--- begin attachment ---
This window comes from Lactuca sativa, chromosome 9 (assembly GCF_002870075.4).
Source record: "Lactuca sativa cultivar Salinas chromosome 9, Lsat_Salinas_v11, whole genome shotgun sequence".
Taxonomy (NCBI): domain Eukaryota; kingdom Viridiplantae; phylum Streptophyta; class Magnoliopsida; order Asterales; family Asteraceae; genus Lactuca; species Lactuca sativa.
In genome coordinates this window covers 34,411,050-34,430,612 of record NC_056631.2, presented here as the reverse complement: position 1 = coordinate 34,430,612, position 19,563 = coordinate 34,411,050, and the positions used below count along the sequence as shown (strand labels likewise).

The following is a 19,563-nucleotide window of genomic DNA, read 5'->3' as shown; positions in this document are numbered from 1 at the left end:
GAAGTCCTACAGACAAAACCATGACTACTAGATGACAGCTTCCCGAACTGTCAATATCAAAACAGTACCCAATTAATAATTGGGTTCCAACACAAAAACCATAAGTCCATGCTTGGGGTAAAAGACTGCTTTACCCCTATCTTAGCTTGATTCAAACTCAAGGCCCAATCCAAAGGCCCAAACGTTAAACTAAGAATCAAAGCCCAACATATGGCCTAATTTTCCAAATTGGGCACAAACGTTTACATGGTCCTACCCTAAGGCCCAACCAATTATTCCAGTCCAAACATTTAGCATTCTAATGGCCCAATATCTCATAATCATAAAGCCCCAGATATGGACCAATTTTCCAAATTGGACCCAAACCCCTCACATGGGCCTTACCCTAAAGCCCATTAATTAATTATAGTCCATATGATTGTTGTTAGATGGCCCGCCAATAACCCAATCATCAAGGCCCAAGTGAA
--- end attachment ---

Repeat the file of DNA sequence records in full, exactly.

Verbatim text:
This window comes from Lactuca sativa, chromosome 9 (assembly GCF_002870075.4).
Source record: "Lactuca sativa cultivar Salinas chromosome 9, Lsat_Salinas_v11, whole genome shotgun sequence".
Taxonomy (NCBI): domain Eukaryota; kingdom Viridiplantae; phylum Streptophyta; class Magnoliopsida; order Asterales; family Asteraceae; genus Lactuca; species Lactuca sativa.
In genome coordinates this window covers 34,411,050-34,430,612 of record NC_056631.2, presented here as the reverse complement: position 1 = coordinate 34,430,612, position 19,563 = coordinate 34,411,050, and the positions used below count along the sequence as shown (strand labels likewise).

The following is a 19,563-nucleotide window of genomic DNA, read 5'->3' as shown; positions in this document are numbered from 1 at the left end:
GAAGTCCTACAGACAAAACCATGACTACTAGATGACAGCTTCCCGAACTGTCAATATCAAAACAGTACCCAATTAATAATTGGGTTCCAACACAAAAACCATAAGTCCATGCTTGGGGTAAAAGACTGCTTTACCCCTATCTTAGCTTGATTCAAACTCAAGGCCCAATCCAAAGGCCCAAACGTTAAACTAAGAATCAAAGCCCAACATATGGCCTAATTTTCCAAATTGGGCACAAACGTTTACATGGTCCTACCCTAAGGCCCAACCAATTATTCCAGTCCAAACATTTAGCATTCTAATGGCCCAATATCTCATAATCATAAAGCCCCAGATATGGACCAATTTTCCAAATTGGACCCAAACCCCTCACATGGGCCTTACCCTAAAGCCCATTAATTAATTATAGTCCATATGATTGTTGTTAGATGGCCCGCCAATAACCCAATCATCAAGGCCCAAGTGAA